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Postby bond » Thu Jan 20, 2005 8:35 am

I am somehow a great capitalist and believe profits should be the sole objective of any industry. All else stays in place that way(connoiseurs' preferences included)

30 years from now, I would rather have an option of drinking from 200 chill filtered and "coloured" malts than having to choose from 50 open distilleries .

There is probably a market for non chill-filtered , non caramel-added whiskies and that probably explains the existence of Te Bheag, and also a Ardbeg selling almost 100% of its whiskies without chill filtration.

There is certainly a while to go before there is scope for a movement to formally push the industry in that direction. As and when it makes commercial sense, they don't need us to point them there.

Till then, we should ideally be supportive of Bruichladdich and Ardbeg while they are wetting their feet. The depths of the water shall be tested in good time.
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Postby Admiral » Thu Jan 20, 2005 1:22 pm

Bond,

Excellent comments, and I wholeheartedly agree. :)

I should hope that no one is being "unsupportive" towards Ardbeg or Bruichladdich, and I sincerely hope that their efforts prove amazingly successful and encourage other distilleries to follow suit.

Cheers,
Admiral
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Postby Deactivated Member » Thu Jan 20, 2005 5:29 pm

bond wrote:I am somehow a great capitalist and believe profits should be the sole objective of any industry. All else stays in place that way(connoiseurs' preferences included)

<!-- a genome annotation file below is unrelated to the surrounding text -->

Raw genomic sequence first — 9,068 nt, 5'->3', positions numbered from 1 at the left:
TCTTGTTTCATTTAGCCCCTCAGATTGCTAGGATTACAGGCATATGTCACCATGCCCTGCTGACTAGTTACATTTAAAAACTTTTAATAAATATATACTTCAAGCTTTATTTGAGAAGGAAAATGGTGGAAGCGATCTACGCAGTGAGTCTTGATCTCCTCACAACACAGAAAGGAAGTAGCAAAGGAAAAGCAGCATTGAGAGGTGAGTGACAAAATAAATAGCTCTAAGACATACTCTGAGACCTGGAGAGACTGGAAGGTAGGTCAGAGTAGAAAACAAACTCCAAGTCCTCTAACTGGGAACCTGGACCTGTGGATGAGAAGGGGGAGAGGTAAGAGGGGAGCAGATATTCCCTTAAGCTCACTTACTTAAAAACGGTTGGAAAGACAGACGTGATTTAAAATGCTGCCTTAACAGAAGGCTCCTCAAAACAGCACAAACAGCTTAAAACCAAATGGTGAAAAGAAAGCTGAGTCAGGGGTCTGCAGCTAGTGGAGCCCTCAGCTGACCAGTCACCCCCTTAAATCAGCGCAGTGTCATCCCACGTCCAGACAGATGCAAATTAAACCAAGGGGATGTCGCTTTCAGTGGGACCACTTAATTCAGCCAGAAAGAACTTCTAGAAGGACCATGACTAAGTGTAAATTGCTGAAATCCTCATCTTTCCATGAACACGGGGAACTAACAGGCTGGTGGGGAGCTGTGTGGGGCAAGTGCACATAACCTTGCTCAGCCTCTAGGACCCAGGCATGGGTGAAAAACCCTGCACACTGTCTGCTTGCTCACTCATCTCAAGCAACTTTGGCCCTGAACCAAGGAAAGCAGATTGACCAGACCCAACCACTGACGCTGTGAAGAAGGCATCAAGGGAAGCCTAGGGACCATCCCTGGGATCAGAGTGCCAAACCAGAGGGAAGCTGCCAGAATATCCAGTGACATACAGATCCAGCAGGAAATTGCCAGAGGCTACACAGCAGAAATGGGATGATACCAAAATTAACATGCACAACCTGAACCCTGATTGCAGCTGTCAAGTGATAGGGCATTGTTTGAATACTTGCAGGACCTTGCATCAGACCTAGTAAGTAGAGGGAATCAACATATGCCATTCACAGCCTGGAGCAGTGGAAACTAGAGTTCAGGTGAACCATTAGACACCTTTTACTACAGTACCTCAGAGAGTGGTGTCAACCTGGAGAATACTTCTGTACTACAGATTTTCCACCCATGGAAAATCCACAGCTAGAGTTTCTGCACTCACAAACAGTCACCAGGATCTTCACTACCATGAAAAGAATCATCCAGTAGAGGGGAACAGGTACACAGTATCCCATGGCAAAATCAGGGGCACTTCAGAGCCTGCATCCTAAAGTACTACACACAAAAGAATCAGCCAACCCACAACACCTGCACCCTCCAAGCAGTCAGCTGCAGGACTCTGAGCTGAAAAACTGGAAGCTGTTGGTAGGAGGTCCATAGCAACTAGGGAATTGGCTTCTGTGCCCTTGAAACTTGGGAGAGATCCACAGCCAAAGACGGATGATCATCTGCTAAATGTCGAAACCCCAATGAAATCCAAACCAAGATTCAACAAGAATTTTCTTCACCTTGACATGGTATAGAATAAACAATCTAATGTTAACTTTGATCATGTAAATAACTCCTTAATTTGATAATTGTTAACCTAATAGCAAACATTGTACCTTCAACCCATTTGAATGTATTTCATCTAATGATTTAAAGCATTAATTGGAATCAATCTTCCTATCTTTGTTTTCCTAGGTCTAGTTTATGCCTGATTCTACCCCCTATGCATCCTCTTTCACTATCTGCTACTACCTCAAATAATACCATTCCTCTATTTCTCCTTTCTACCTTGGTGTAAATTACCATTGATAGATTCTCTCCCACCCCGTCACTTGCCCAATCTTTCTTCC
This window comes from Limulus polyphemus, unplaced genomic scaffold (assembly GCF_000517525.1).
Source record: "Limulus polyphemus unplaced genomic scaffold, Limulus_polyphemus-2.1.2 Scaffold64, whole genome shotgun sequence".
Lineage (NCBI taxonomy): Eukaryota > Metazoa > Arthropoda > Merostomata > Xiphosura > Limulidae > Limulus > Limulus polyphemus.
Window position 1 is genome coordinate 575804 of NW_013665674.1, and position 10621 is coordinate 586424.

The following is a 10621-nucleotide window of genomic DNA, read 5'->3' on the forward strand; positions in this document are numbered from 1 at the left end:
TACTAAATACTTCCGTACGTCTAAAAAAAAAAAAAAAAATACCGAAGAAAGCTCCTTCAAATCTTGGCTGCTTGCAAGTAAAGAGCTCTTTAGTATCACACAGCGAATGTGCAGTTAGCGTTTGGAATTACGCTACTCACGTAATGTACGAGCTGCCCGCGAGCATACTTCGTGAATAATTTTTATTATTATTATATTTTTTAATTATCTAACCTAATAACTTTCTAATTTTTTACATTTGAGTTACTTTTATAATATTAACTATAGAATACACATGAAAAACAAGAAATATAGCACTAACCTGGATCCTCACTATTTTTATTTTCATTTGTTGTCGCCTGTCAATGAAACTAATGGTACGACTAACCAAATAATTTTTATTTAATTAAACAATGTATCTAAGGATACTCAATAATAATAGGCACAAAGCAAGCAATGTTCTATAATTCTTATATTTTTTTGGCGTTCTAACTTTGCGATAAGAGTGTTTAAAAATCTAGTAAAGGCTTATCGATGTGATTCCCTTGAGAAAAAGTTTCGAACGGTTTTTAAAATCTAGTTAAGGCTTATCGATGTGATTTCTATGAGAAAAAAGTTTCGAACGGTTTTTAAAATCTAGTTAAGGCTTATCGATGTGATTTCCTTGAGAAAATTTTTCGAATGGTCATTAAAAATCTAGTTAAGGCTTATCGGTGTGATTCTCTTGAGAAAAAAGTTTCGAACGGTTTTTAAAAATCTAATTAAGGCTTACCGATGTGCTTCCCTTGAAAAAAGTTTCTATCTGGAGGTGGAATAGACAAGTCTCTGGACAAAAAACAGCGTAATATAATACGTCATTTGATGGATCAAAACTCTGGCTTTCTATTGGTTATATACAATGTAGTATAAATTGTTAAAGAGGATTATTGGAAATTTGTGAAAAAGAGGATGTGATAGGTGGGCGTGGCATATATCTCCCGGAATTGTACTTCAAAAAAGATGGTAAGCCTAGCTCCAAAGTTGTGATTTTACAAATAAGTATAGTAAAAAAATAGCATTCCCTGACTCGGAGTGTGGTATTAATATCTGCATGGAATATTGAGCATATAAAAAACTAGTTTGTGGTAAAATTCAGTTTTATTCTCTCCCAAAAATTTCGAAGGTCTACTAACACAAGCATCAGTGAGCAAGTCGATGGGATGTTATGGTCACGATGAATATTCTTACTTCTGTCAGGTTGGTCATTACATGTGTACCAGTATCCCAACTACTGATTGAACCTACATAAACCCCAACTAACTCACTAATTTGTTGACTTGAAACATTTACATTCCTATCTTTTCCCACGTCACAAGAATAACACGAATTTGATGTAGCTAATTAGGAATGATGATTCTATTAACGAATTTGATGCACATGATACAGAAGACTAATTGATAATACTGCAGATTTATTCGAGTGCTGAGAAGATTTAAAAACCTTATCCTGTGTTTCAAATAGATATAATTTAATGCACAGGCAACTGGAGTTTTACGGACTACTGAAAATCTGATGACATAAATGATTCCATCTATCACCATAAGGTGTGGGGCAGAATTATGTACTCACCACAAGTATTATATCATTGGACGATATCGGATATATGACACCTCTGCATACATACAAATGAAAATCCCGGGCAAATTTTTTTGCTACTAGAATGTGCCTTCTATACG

30 years from now, I would rather have an option of drinking from 200 chill filtered and "coloured" malts than having to choose from 50 open distilleries .

...

There is certainly a while to go before there is scope for a movement to formally push the industry in that direction. As and when it makes commercial sense, they don't need us to point them there.


Bond, call me a modified capitalist. Making a profit is of course the point of all business, but I would certainly hope that anyone involved in a craft industry like distilling would take pride in making the best product possible. The "profit is all" attitude is a major reason why so many distilleries have closed.

Your last sentence is self-contradictory. "Making commercial sense" means exactly that we the consumers have made our preference known, indeed pointing them there.

30 years from now I would like 100 or more distillery managers saying "Can you believe we used to debase our product with chillfiltering and caramel coloring as a matter of course?"
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Postby bamber » Tue Feb 22, 2005 5:05 pm

Found this very interesting and surprising

http://www.maltmadness.com/mm13.html#13-04